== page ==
Cytokine controls immune cells that trigger inflammatory bowel disease, study finds

April 18, 2017
A certain cytokine, or small protein that helps cells communicate during immune responses, can control whether immune cells promote or suppress inflammatory bowel disease, a finding that could lead to new treatments, according ...

Researchers find piece in inflammatory disease puzzle

May 23, 2017
Inflammation is the process by which the body responds to injury or infection but when this process becomes out of control it can cause disease. Monash Biomedicine Discovery Institute (BDI) researchers, in collaboration with ...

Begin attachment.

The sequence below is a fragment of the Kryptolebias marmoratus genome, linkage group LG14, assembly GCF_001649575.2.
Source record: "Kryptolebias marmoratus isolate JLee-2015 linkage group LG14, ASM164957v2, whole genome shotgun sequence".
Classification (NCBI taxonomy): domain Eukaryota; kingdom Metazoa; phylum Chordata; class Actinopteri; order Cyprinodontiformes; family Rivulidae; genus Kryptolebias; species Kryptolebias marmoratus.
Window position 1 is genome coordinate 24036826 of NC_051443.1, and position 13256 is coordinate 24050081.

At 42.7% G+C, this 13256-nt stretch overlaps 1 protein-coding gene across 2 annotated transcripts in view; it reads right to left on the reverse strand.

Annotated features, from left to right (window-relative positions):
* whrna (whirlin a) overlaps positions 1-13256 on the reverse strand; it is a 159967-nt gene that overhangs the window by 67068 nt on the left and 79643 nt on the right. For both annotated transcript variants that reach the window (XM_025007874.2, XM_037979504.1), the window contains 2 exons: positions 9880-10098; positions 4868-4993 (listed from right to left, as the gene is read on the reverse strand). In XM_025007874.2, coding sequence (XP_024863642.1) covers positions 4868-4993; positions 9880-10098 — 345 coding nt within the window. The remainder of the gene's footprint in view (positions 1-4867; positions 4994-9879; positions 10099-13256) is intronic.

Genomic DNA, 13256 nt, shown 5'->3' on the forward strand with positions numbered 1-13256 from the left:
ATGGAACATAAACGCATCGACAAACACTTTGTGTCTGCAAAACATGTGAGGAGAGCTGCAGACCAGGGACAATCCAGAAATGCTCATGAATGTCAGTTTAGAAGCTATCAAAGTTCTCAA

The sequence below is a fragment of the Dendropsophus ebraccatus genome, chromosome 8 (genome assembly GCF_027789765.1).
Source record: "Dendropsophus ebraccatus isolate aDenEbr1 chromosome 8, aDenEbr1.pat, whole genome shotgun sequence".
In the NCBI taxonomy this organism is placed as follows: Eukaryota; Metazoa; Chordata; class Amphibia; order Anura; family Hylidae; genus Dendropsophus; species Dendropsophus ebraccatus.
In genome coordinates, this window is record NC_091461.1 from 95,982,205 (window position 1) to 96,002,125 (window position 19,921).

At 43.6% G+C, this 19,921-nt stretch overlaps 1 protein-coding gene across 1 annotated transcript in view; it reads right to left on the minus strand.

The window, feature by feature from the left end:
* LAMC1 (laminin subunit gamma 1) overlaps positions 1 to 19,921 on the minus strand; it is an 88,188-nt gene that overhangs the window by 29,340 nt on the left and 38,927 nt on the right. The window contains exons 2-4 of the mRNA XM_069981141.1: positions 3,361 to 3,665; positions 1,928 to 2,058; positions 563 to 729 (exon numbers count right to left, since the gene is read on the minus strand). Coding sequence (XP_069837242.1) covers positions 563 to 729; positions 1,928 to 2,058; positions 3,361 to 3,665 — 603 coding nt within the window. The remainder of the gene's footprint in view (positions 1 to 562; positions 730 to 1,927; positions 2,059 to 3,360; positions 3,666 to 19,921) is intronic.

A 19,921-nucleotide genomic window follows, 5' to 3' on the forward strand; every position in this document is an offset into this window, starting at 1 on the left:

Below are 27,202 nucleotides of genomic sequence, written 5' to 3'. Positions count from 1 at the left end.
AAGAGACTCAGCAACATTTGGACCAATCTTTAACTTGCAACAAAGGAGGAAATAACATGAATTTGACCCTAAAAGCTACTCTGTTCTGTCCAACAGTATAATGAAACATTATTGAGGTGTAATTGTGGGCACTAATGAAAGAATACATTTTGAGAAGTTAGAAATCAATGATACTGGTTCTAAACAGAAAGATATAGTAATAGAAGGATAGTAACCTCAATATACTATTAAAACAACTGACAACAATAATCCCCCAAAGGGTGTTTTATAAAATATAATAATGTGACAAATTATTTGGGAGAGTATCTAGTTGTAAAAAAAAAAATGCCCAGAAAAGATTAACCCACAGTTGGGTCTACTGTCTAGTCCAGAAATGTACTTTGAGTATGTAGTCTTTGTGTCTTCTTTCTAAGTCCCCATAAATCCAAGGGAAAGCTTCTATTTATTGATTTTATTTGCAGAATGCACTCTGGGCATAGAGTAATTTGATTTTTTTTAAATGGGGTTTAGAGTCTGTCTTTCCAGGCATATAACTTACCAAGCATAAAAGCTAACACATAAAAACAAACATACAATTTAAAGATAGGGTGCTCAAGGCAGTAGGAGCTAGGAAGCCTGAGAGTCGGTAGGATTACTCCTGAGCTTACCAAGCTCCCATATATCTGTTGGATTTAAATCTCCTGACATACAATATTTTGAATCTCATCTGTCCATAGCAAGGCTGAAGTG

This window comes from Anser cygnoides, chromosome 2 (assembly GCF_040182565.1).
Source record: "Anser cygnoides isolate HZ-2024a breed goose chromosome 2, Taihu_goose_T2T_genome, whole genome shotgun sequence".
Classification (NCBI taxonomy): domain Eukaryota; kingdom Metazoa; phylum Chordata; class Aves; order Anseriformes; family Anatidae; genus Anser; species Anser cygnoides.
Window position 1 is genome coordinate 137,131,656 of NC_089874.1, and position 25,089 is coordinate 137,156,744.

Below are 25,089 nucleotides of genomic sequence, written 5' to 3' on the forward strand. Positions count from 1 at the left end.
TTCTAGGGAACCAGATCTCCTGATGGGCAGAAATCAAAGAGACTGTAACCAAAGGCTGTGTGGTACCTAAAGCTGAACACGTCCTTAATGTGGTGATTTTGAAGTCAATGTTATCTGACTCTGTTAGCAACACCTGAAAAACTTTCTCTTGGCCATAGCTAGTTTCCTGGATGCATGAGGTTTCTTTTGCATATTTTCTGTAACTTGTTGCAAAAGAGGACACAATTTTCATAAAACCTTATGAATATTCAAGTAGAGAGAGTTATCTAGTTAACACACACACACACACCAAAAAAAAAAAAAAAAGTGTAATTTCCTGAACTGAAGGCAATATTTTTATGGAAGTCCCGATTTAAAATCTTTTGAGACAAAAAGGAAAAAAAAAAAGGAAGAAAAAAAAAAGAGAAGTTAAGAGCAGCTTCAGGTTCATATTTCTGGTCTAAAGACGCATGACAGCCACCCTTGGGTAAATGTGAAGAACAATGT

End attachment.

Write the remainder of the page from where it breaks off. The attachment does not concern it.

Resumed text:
Study pinpoints key pathway in inflammation and aging

May 9, 2017
In patients with colitis, a serious condition affecting the gut, the immune system turns against the body's own microbes, causing inflammation. To combat this inflammation, scientists have focused in on a chemical signal ...

Recommended for you

Researchers make significant discovery around how inflammation works

April 23, 2018
A research team from Queen's University Belfast, in collaboration with an international team of experts, have made ground-breaking insights into how inflammatory diseases work.

Analysis of 32 studies shows preschool, daycare do not raise asthma risk

April 10, 2018
A study that involved combing through more than 50 years of data to assess the link between asthma and daycare and preschool attendance may provide welcome reassurance to working parents. Early child care does not boost children's ...